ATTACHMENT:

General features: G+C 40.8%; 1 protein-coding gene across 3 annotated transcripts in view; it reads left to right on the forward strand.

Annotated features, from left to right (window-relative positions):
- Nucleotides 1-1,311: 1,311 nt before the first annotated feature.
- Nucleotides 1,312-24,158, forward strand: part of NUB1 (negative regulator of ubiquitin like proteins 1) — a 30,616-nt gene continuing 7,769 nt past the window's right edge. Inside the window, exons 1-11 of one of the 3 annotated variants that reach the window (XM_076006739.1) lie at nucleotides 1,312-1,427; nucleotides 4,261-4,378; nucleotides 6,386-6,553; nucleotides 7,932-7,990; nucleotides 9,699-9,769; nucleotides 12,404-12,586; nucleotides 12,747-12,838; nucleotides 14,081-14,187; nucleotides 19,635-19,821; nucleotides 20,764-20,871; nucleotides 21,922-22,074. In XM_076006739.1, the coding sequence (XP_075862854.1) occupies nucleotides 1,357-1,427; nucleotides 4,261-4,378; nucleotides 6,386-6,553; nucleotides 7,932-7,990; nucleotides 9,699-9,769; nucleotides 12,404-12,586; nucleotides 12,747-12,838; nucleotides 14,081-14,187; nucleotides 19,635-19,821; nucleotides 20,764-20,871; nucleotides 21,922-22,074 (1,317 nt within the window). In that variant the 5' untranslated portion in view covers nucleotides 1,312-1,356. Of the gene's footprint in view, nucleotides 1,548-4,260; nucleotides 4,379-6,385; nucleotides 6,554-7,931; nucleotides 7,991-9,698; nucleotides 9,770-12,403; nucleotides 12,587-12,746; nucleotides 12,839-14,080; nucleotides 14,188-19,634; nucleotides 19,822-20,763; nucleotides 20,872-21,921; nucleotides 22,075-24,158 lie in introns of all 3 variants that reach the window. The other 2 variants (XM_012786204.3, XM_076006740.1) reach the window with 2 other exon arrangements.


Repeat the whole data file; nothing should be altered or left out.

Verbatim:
General features: G+C 40.8%; 1 protein-coding gene across 3 annotated transcripts in view; it reads left to right on the forward strand.

Annotated features, from left to right (window-relative positions):
- Nucleotides 1-1,311: 1,311 nt before the first annotated feature.
- Nucleotides 1,312-24,158, forward strand: part of NUB1 (negative regulator of ubiquitin like proteins 1) — a 30,616-nt gene continuing 7,769 nt past the window's right edge. Inside the window, exons 1-11 of one of the 3 annotated variants that reach the window (XM_076006739.1) lie at nucleotides 1,312-1,427; nucleotides 4,261-4,378; nucleotides 6,386-6,553; nucleotides 7,932-7,990; nucleotides 9,699-9,769; nucleotides 12,404-12,586; nucleotides 12,747-12,838; nucleotides 14,081-14,187; nucleotides 19,635-19,821; nucleotides 20,764-20,871; nucleotides 21,922-22,074. In XM_076006739.1, the coding sequence (XP_075862854.1) occupies nucleotides 1,357-1,427; nucleotides 4,261-4,378; nucleotides 6,386-6,553; nucleotides 7,932-7,990; nucleotides 9,699-9,769; nucleotides 12,404-12,586; nucleotides 12,747-12,838; nucleotides 14,081-14,187; nucleotides 19,635-19,821; nucleotides 20,764-20,871; nucleotides 21,922-22,074 (1,317 nt within the window). In that variant the 5' untranslated portion in view covers nucleotides 1,312-1,356. Of the gene's footprint in view, nucleotides 1,548-4,260; nucleotides 4,379-6,385; nucleotides 6,554-7,931; nucleotides 7,991-9,698; nucleotides 9,770-12,403; nucleotides 12,587-12,746; nucleotides 12,839-14,080; nucleotides 14,188-19,634; nucleotides 19,822-20,763; nucleotides 20,872-21,921; nucleotides 22,075-24,158 lie in introns of all 3 variants that reach the window. The other 2 variants (XM_012786204.3, XM_076006740.1) reach the window with 2 other exon arrangements.